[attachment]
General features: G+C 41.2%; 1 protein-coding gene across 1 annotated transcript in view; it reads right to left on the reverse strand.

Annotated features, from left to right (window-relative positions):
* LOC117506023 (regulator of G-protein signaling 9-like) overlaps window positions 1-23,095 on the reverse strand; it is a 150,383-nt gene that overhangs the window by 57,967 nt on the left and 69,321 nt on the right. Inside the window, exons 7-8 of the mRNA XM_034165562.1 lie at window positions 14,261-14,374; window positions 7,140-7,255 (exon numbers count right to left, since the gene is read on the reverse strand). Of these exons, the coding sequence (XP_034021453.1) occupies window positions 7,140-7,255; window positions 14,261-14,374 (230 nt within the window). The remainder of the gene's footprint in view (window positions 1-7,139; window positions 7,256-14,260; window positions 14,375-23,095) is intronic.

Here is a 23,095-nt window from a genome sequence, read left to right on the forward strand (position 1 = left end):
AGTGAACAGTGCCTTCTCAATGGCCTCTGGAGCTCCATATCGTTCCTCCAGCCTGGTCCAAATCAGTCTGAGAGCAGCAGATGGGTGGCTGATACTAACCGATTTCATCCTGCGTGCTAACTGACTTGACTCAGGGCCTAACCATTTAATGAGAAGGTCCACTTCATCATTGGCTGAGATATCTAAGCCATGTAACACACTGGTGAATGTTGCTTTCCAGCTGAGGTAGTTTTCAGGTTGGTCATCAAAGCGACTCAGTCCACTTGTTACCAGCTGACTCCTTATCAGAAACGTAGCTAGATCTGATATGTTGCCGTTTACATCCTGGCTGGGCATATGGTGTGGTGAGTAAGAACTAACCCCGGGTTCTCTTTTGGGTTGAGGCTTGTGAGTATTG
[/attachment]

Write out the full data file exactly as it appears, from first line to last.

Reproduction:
General features: G+C 41.2%; 1 protein-coding gene across 1 annotated transcript in view; it reads right to left on the reverse strand.

Annotated features, from left to right (window-relative positions):
* LOC117506023 (regulator of G-protein signaling 9-like) overlaps window positions 1-23,095 on the reverse strand; it is a 150,383-nt gene that overhangs the window by 57,967 nt on the left and 69,321 nt on the right. Inside the window, exons 7-8 of the mRNA XM_034165562.1 lie at window positions 14,261-14,374; window positions 7,140-7,255 (exon numbers count right to left, since the gene is read on the reverse strand). Of these exons, the coding sequence (XP_034021453.1) occupies window positions 7,140-7,255; window positions 14,261-14,374 (230 nt within the window). The remainder of the gene's footprint in view (window positions 1-7,139; window positions 7,256-14,260; window positions 14,375-23,095) is intronic.

Here is a 23,095-nt window from a genome sequence, read left to right on the forward strand (position 1 = left end):
AGTGAACAGTGCCTTCTCAATGGCCTCTGGAGCTCCATATCGTTCCTCCAGCCTGGTCCAAATCAGTCTGAGAGCAGCAGATGGGTGGCTGATACTAACCGATTTCATCCTGCGTGCTAACTGACTTGACTCAGGGCCTAACCATTTAATGAGAAGGTCCACTTCATCATTGGCTGAGATATCTAAGCCATGTAACACACTGGTGAATGTTGCTTTCCAGCTGAGGTAGTTTTCAGGTTGGTCATCAAAGCGACTCAGTCCACTTGTTACCAGCTGACTCCTTATCAGAAACGTAGCTAGATCTGATATGTTGCCGTTTACATCCTGGCTGGGCATATGGTGTGGTGAGTAAGAACTAACCCCGGGTTCTCTTTTGGGTTGAGGCTTGTGAGTATTG